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Review: The Unspoken Name by A.K. Larkwood

Hey all, Dani here.

It is a fantastic day outside. The sun is shining, it’s warm, and I had my sunroof on my car open as I came to work. That was pretty nice. Oh, and okay, I finally caved and bought the new Animal Crossing game for my Switch. I tested out the mobile game on my phone yesterday and it was fun, but my main complaint was the screen didn’t show enough of what’s around me, so I talked to Damian about it and we decided it would be a worthwhile game to get, especially since we each have our own Switch consoles. So I fully expect there to be a gaming update in my next Weekly Wrap-Up post. I might play some Legend of Zelda: Link’s Awakening or possibly some Skyrim or Witcher III this weekend too. I’m not sure yet.

Anyway, it’s time for my second review for today, so I hope you’re ready for it. This is a book I actually read–last month?–and I honestly thought that I had already reviewed it. I guess not though, so here it is a little bit late. Anyway, I need to say thank you to NetGalley and Tor Books for allowing me to read this book early. And I’m sorry I didn’t have this review up sooner, because I could have.

Let’s jump into the review.

The Unspoken Name

Book Details

Format: e-book

Pages: 464

Publisher: Tor Books

Publication Date: February 11, 2020

ISBN: 1250238900 (ISBN13: 9781250238900)


What if you knew how and when you will die?

Csorwe does — she will climb the mountain, enter the Shrine of the Unspoken, and gain the most honored title: sacrifice.

But on the day of her foretold death, a powerful mage offers her a new fate. Leave with him, and live. Turn away from her destiny and her god to become a thief, a spy, an assassin—the wizard’s loyal sword. Topple an empire, and help him reclaim his seat of power.

But Csorwe will soon learn – gods remember, and if you live long enough, all debts come due.

My Thoughts

Rating: 4.5 stars

I was actually sold on this book just by that tagline alone: “Priestess. Assassin. Traitor.” Well, okay, it grabbed my interest enough for me to read the summary, and then I was truly sold on it.

This was a really cool and interesting fantasy read. I’m still processing it a bit, but I’m glad to have a finished copy on my shelf so I can read it again later. Because in some ways it was a little bit of a mind-blowing read. There are different portals and worlds/realms and really this book feels like it is a genre mash-up, skillfully combining fantasy and some science-fiction, which is a mash-up I greatly enjoy. Science fantasy is pretty darn entertaining to me.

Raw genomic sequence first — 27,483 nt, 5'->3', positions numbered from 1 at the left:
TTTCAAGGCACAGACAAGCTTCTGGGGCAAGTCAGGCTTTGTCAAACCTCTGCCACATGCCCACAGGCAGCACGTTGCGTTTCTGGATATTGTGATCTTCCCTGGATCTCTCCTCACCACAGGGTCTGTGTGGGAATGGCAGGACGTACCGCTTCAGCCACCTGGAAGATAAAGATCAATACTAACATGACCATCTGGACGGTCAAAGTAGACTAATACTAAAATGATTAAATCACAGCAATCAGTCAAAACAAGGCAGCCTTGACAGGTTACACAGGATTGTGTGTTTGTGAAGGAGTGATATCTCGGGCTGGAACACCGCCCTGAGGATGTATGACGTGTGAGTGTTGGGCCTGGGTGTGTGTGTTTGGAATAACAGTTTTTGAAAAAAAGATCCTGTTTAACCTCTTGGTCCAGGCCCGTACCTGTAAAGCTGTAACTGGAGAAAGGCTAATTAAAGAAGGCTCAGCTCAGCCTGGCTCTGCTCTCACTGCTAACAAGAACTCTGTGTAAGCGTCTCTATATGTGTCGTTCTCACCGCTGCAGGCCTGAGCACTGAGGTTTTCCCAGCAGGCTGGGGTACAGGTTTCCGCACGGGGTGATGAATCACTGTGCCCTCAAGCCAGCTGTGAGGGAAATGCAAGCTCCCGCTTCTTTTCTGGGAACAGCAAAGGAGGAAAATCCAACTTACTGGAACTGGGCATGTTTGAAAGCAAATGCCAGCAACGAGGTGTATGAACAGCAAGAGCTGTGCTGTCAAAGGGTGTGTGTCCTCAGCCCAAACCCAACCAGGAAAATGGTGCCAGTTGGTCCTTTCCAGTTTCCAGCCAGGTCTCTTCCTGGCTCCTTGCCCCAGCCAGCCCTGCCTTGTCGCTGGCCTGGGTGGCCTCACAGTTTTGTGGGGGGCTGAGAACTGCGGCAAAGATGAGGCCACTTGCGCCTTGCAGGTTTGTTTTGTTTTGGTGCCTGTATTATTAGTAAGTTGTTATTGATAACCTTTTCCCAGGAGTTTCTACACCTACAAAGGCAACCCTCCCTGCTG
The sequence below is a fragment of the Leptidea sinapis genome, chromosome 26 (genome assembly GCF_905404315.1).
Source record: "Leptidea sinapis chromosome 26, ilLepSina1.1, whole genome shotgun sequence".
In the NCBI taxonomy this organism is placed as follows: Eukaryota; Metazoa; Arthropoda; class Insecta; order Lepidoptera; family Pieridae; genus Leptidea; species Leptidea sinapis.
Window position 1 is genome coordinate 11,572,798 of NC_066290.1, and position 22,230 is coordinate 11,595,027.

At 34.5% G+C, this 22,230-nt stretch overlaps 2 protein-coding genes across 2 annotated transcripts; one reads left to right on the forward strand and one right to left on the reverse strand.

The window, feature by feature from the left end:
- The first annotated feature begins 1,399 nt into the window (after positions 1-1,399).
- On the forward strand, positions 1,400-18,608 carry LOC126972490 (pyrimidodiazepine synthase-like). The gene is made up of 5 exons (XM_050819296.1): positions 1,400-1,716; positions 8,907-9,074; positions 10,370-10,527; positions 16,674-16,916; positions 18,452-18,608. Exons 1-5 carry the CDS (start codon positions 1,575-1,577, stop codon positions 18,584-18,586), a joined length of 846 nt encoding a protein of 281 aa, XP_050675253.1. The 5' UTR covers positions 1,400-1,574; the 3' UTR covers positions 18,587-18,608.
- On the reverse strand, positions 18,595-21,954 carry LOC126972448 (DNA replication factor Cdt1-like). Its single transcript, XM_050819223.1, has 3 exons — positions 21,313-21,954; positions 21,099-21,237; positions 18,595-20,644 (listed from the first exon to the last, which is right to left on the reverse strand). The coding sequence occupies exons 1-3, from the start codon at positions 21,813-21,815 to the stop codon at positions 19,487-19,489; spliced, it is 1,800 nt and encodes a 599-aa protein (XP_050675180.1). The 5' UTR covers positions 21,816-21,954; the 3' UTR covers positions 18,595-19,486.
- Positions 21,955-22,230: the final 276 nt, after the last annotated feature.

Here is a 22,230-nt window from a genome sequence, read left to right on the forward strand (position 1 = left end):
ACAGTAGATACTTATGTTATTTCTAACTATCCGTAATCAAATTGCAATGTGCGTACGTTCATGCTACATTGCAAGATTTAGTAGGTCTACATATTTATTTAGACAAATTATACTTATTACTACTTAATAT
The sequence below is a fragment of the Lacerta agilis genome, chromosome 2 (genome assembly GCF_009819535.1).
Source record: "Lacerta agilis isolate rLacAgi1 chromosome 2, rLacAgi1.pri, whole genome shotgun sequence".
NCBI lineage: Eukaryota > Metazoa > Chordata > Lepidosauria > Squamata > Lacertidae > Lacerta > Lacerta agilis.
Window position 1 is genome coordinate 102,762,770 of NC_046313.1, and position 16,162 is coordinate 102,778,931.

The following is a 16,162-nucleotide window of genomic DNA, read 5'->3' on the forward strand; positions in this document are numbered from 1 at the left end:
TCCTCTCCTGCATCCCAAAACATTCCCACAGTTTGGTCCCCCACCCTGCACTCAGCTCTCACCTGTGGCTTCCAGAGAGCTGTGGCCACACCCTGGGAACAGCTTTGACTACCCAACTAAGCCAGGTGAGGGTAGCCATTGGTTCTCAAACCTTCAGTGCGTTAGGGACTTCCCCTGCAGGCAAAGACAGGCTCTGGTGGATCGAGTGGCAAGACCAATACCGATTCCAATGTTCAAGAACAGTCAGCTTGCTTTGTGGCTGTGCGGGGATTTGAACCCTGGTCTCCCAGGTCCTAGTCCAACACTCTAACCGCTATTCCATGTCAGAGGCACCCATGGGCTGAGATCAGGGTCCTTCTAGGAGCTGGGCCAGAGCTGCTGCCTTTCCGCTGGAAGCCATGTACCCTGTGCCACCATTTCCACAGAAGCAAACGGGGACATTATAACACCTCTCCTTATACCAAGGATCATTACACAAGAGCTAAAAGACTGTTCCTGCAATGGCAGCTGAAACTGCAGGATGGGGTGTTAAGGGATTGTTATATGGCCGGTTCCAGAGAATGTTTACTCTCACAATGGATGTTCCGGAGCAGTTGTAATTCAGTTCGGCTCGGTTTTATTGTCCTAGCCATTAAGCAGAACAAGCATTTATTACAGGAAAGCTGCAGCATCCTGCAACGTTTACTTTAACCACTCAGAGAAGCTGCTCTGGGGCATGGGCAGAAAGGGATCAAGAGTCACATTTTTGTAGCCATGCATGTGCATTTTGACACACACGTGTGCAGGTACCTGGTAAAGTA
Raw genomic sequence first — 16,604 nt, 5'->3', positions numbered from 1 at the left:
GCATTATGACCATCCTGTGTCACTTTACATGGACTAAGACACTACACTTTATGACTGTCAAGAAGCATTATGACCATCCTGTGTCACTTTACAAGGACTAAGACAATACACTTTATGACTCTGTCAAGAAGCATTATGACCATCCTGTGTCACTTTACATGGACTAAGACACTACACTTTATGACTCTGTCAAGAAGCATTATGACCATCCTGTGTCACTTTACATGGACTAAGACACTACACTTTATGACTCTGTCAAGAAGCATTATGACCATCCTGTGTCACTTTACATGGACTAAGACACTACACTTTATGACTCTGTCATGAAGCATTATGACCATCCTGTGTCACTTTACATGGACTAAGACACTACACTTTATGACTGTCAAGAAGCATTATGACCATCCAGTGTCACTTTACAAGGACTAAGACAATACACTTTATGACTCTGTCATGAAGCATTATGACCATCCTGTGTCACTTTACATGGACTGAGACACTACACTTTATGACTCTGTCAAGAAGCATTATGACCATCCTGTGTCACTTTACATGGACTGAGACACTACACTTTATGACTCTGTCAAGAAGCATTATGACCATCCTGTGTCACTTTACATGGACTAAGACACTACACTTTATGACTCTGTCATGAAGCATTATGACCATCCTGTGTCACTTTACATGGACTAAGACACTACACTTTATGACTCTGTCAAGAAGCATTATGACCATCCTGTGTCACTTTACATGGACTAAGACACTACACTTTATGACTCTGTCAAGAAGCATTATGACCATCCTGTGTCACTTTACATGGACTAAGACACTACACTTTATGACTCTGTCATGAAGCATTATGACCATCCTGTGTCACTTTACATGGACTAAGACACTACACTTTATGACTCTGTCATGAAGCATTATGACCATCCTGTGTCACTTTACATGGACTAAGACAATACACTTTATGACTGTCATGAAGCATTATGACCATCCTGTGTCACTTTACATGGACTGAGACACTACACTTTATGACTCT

Let’s also talk about the fact that Csorwe is of orcish blood, half-orc specifically if I remember correctly. Most of the time when reading a traditional fantasy novel, you get humans, elves, half-elves, dwarves, gnomes, and halflings/hobbits. This book definitely stands out to me because of it featuring a main character who is a half-orc.

I think Csorwe is a great character anyway, raised to be nothing more than a sacrifice and though she is scared of that destiny, she has accepted it…until that moment when she is to head up to the Shrine and be sacrificed and she is given another option. I love the meaning of this decision, Csorwe taking her life into her own hands, and it really does change everything, but it is such a journey to watch and follow. It is cool to watch her absorbing all the knowledge she can, from history and culture and languages, to sneaking and survival and weaponry. It makes her an all around badass.

There were some time jumps that I wasn’t the biggest fan of, because it glossed over so much of her learning and training, as if we needed to just know that she had training and move past it, so we could get on with the story and see her as a skilled warrior and scholar. I would have liked a bit more time watching her learn and train, but perhaps that is just me.

I definitely think I want to read this book again, because as I said at the beginning of this review, I do have a completed copy on my shelf. I bought it on release day because I already knew that I was hooked on the story and the world. Honestly I’m guessing a second read-through will make me appreciate it all even more, because I probably did miss things as I tried to wrap my head around the story while completely hooked on the narrative and trying to flip through pages as quickly as my eyes and hands would let me.

Where to Get a Copy

You can grab your own copy of this book from Amazon, Barnes & Noble, Books-a-million, Book Depository, or your local independent bookstore through IndieBound.

You can also check with your local library.

10 thoughts on “Review: The Unspoken Name by A.K. Larkwood”

  1. This book keeps jumping in my face everywhere I turn. I’m a little on the fence about reading it, but I’ve only seen good things about it, so maybe I should just bow my head, admit defeat, and finally get a copy.

    Liked by 1 person

    1. Haha, well I’m glad that you keep seeing and hearing good things about this book. If you’re on the fence, maybe try doing a e-book sample from Amazon or Barnes & Noble, or see if your local library has a copy. That way you can give it a try without spending the money to buy it until you’re more certain if you would like it or not.

      Liked by 2 people

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